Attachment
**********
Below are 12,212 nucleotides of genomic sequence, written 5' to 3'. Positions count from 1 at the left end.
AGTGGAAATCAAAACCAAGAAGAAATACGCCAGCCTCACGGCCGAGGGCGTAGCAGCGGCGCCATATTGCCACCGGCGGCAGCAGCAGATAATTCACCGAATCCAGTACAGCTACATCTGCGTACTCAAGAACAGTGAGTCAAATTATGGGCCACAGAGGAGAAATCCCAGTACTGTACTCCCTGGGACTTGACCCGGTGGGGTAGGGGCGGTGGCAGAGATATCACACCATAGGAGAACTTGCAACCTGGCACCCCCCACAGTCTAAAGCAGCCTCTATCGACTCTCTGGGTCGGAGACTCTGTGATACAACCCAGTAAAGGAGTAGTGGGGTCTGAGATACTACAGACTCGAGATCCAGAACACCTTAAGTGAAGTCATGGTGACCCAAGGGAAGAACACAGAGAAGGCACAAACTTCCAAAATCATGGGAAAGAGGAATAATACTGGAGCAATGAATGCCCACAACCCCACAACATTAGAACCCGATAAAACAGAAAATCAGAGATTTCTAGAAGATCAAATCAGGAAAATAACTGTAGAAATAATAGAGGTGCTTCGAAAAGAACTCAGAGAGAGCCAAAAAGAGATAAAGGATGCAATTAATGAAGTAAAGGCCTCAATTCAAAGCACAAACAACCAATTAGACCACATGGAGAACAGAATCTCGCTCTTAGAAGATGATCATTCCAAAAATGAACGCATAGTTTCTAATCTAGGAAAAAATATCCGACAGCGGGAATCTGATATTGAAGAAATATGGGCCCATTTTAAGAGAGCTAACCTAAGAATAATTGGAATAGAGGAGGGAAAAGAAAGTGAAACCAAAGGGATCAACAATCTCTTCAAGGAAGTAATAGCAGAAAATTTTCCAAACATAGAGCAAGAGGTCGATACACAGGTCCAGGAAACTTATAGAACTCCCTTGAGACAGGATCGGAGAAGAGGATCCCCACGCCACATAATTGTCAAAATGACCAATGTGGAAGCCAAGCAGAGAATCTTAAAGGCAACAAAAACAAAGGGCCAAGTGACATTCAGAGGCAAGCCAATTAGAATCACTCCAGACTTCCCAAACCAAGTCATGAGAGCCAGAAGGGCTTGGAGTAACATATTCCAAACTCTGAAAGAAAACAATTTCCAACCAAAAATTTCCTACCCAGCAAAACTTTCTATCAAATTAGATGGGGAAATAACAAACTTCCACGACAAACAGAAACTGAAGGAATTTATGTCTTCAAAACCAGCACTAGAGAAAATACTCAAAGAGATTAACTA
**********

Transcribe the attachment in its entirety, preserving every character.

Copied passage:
Below are 12,212 nucleotides of genomic sequence, written 5' to 3'. Positions count from 1 at the left end.
AGTGGAAATCAAAACCAAGAAGAAATACGCCAGCCTCACGGCCGAGGGCGTAGCAGCGGCGCCATATTGCCACCGGCGGCAGCAGCAGATAATTCACCGAATCCAGTACAGCTACATCTGCGTACTCAAGAACAGTGAGTCAAATTATGGGCCACAGAGGAGAAATCCCAGTACTGTACTCCCTGGGACTTGACCCGGTGGGGTAGGGGCGGTGGCAGAGATATCACACCATAGGAGAACTTGCAACCTGGCACCCCCCACAGTCTAAAGCAGCCTCTATCGACTCTCTGGGTCGGAGACTCTGTGATACAACCCAGTAAAGGAGTAGTGGGGTCTGAGATACTACAGACTCGAGATCCAGAACACCTTAAGTGAAGTCATGGTGACCCAAGGGAAGAACACAGAGAAGGCACAAACTTCCAAAATCATGGGAAAGAGGAATAATACTGGAGCAATGAATGCCCACAACCCCACAACATTAGAACCCGATAAAACAGAAAATCAGAGATTTCTAGAAGATCAAATCAGGAAAATAACTGTAGAAATAATAGAGGTGCTTCGAAAAGAACTCAGAGAGAGCCAAAAAGAGATAAAGGATGCAATTAATGAAGTAAAGGCCTCAATTCAAAGCACAAACAACCAATTAGACCACATGGAGAACAGAATCTCGCTCTTAGAAGATGATCATTCCAAAAATGAACGCATAGTTTCTAATCTAGGAAAAAATATCCGACAGCGGGAATCTGATATTGAAGAAATATGGGCCCATTTTAAGAGAGCTAACCTAAGAATAATTGGAATAGAGGAGGGAAAAGAAAGTGAAACCAAAGGGATCAACAATCTCTTCAAGGAAGTAATAGCAGAAAATTTTCCAAACATAGAGCAAGAGGTCGATACACAGGTCCAGGAAACTTATAGAACTCCCTTGAGACAGGATCGGAGAAGAGGATCCCCACGCCACATAATTGTCAAAATGACCAATGTGGAAGCCAAGCAGAGAATCTTAAAGGCAACAAAAACAAAGGGCCAAGTGACATTCAGAGGCAAGCCAATTAGAATCACTCCAGACTTCCCAAACCAAGTCATGAGAGCCAGAAGGGCTTGGAGTAACATATTCCAAACTCTGAAAGAAAACAATTTCCAACCAAAAATTTCCTACCCAGCAAAACTTTCTATCAAATTAGATGGGGAAATAACAAACTTCCACGACAAACAGAAACTGAAGGAATTTATGTCTTCAAAACCAGCACTAGAGAAAATACTCAAAGAGATTAACTA